Demon, Wolf, and Robot The Nonhuman: Spirits, Animals, Technology Victoria, BC, Canada - September 21-24, 2018


Conference on the Nonhuman in Japanese Society and Culture, University of Victoria, Canada, September 21-25, 2018

South Wind, Clear Sky. 凱風快晴. By Hokusai. 1830-1832.

Japanese culture traditionally situated humankind into a larger and more complex matrix of sentient life that encompassed everything from plants and trees to invisible spiritual entities. As in many other Asian belief systems, metamorphosis and transmigration, rather than a particular sense of a privileged place in “the Great Chain of Being,” determined human existence and individual identity. At the same time, however, recent advances in areas like robotics, artificial intelligence, genetic engineering and computer graphics have transformed our own notions of the limits of what is the human and how to represent or simulate it. New media and technology undermine traditional Judeo-Christian concepts of human uniqueness and individual agency, perhaps opening us to something closer to the traditional Japanese worldview, one that is basically pagan, a world of gods and not God. In Phantasmagoria, her study of European science, art and spirituality, the English literary scholar Marina Warner notes that, “a non-Christian, classical, mythical idea about individual potential and polyvalence has set aside a traditional concept of the soul.”

A monster, from Bakemono Zukushi. Unknown artist. 18th century.

The nonhuman is a useful conceptual framework that encompasses a number of other concepts such post-humanism, transhumanism, new materialism, animal studies, deep ecology, science and technology studies and new media. In contrast to recent studies postulating a new geological age—the Anthropocene—the nonhuman focuses not on humanity’s impact on its environment so much as the manifold ways in which the environment—both natural and man-made—is deeply implicated in everything to do with the human. Humanity is subject to nonhuman forces that are constantly not only changing how we interact with the world and each other, but also redefining what it means to be human.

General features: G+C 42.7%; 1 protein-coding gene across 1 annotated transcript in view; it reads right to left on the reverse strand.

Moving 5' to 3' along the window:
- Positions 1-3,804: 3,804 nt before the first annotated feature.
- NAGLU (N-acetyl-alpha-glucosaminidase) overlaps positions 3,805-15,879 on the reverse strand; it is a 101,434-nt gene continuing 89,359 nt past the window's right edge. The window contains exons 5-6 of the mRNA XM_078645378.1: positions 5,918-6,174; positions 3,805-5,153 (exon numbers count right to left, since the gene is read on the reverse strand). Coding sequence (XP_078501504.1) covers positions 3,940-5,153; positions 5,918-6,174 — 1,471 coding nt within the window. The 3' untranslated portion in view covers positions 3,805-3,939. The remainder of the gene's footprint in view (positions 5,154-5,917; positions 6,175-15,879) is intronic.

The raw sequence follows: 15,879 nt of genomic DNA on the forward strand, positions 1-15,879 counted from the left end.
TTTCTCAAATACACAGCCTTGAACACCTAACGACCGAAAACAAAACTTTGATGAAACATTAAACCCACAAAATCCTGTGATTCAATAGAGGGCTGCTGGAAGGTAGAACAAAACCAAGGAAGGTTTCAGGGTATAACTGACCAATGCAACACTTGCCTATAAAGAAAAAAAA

A robot, Japanese matchbox label, 1920s.

This conference will bring experts from a wide array of disciplines—from the humanities and social sciences, visual and performing arts, and engineering, scholars as well as artist-practitioners—to explore issues concerning how the nonhuman has impacted their own fields, both practically and conceptually. Areas of theoretical inquiry and expertise include: animal studies; new materialism; new media studies, including digital and interactive media such as virtual and augmented reality; computer graphics and imaging; social robotics, including human-robot interaction; artificial intelligence; gaming and martial arts; the philosophy of mind/body; bioengineering; science fiction, material performance and puppetry; and new media dramaturgy and performance.

Musashi Plain moon, from the series One hundred aspects of the moon, 02 Jan 1891. By Tsukioka Yoshitoshi.

The conference will target a wide array of issues in Japanese society, including both traditional and popular (particularly otaku) culture, digital media, and social robotics. The event is therefore open to a variety of disciplinary approaches, including: science and technology studies, robotics, anthropology, religious studies, philosophy, literature, law, animal studies, environmental studies, visual and performing arts, and new media. More than three-dozen scholars, artists and engineers with expertise in these fields are confirmed to attend. A highlight of the conference will be presentations by performance artist Stelarc; Jennifer Robertson, author of Robo Sapiens Japanicus: Robots, Gender, Family, and the Japanese Nation; Tatsumi Takayuki, author of Full Metal Apache: Transactions between Cyber-Punk Japan and Avant-Pop America; Kotani Mari, author of Evangelion as the Immaculate Virgin; Barbara Ambros, author of Women in Japanese Religions; Thomas Lamarre, author of The Anime Machine; and Tawada Yōko, a celebrated novelist who writes in both Japanese and German. Keynote lectures, performances, and readings will be open to both students and general public. The Centre for Asia-Pacific Initiatives, which for thirty years has been the focus of research on the contemporary Asia-Pacific at UVic, will host this conference with generous support from the Social Sciences and Humanities Research Council of Canada, the Japan Foundation, and several units of the University of Victoria.